“We are united in our concern that Democrats could take unprecedented action today that would jeopardize the right of every American to be protected from political attack in Congress,” Brady said.
Democrats on the committee would legally release information about Trump’s taxes under Section 6103 of the tax code, but Republicans are prepared to argue that Democrats are abusing the provision, attacking political enemies and potentially unleashing a system that even individuals can Possessing personal information about themselves would be exposed if they were targeted by the commission.
Immediately after the committee’s Tuesday meeting began, the panel voted to go into closed session. Members and staff in the room would have been free to discuss the information contained in Trump’s tax returns and begin a debate about what to do next.
When Neal asked Trump for tax information in 2019, he wasn’t the first chairman to use a mysterious section of the tax code known as 6013 to gather confidential tax information. The chairman of the Ways and Means Committee has repeatedly used the same statute for investigations, and the Joint Tax Committee has also used it to obtain information on former President Richard Nixon’s 1970s taxes.
According to the House Ways and Means Committee, the information was requested and received without a legal battle. According to a House Ways and Means Committee memo released earlier this summer, Nixon voluntarily released some of his returns, but the JCT requested the use of 6103 for additional returns. Republicans have also used Act 6103. Back in 2014, Ways and Means Committee Chairman Dave Camp led a committee that released classified tax information to further investigate whether the IRS was unfairly targeting conservative organizations when it decided to investigate groups.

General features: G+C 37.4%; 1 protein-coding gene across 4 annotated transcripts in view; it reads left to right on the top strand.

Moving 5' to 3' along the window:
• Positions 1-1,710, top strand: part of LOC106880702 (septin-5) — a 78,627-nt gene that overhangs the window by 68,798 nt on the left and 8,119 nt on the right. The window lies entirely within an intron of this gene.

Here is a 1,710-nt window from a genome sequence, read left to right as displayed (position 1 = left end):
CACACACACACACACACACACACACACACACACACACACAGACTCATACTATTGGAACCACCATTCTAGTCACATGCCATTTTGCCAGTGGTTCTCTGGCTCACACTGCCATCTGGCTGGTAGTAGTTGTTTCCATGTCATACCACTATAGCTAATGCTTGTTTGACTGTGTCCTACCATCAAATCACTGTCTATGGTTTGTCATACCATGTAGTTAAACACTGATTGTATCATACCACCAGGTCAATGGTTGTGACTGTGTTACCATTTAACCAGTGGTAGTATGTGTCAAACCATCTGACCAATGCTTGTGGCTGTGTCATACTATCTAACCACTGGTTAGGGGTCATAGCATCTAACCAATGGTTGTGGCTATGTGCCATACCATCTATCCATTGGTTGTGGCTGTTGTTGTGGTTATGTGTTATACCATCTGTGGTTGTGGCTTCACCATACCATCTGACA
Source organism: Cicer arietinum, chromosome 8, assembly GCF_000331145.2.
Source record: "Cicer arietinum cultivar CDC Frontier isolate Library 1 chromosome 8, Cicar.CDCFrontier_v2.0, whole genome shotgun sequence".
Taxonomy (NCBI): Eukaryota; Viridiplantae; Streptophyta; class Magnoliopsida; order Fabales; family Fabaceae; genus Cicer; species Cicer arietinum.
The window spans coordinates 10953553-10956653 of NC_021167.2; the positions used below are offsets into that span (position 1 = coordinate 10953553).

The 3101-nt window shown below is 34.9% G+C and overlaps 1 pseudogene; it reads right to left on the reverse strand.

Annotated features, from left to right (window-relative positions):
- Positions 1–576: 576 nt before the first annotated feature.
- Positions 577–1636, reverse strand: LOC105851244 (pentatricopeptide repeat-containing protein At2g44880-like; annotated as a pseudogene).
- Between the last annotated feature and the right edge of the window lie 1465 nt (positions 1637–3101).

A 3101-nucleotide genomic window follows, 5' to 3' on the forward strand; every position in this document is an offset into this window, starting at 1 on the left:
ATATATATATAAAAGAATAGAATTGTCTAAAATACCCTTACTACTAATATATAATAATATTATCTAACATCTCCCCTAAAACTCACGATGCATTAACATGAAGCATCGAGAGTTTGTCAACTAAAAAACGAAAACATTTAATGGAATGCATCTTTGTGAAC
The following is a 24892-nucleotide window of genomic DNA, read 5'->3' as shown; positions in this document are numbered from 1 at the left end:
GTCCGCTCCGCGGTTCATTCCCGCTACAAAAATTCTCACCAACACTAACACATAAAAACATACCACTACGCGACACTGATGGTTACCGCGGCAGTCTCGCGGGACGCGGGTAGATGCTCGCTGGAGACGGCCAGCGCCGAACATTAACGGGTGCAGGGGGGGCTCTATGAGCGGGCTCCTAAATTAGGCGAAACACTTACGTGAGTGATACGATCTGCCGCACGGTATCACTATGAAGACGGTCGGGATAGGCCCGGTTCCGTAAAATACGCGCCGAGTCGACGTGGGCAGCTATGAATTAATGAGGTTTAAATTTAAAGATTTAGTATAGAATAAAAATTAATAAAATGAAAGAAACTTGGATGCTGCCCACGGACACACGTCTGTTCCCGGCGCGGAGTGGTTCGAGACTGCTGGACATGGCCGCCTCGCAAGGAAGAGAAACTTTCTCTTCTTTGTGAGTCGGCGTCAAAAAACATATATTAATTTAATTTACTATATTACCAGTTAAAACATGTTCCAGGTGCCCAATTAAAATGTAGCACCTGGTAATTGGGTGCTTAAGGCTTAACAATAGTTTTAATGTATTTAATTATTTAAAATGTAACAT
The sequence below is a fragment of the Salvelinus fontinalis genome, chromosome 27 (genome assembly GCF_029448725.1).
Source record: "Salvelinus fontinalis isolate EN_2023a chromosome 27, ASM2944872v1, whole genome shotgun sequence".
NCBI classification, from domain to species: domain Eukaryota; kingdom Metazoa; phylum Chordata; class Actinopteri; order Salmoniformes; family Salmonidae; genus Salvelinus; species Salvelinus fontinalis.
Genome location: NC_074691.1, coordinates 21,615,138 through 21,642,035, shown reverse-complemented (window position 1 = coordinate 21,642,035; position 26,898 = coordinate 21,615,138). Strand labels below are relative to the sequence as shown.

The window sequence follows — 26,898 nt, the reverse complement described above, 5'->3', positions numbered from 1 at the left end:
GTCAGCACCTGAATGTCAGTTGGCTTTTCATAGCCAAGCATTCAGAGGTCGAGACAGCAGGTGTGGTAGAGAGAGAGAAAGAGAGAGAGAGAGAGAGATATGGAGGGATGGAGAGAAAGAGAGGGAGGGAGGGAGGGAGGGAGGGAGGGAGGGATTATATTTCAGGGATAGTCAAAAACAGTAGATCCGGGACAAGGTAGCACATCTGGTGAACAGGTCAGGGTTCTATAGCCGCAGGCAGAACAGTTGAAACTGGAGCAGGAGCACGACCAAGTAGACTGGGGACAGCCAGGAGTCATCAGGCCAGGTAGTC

While The New York Times obtained decades of Trump’s personal tax information as far back as 2020, Neal’s request could shed light on Trump’s finances in additional years and paint a picture of the former president’s struggles as he became president. A picture of how its business entity and personal wealth was used in the years before and after. president.
Trump broke with tradition in 2016 by refusing to release any of his personal tax returns.
Democrats have long argued that Trump’s taxes could provide necessary information on whether the president has any entanglements that could affect his decision-making as president. Democrats on the House Ways and Means Committee have argued in court that they need Trump’s tax returns so they can better understand the presidential audit program, which is supposed to regularly audit the returns of every president-elect and vice president.
Neal didn’t just ask Trump for his original tax returns, however. Neal also requested administrative documents and paperwork, which could include notes from IRS officials or an audit of Trump’s returns. The information could paint a picture of what kind of scrutiny the IRS has conducted on Trump in the past and whether those scrutiny have changed since he became president.
If the committee votes to make the information public, it could reveal just how rich Trump is, how much he gives to charities and how much he pays in taxes. The New York Times report in 2020 made it clear that Trump carried forward years of business losses to be able to legally avoid paying taxes for many of those years, but Ways and Means would also receive additional years of Trump’s general tax.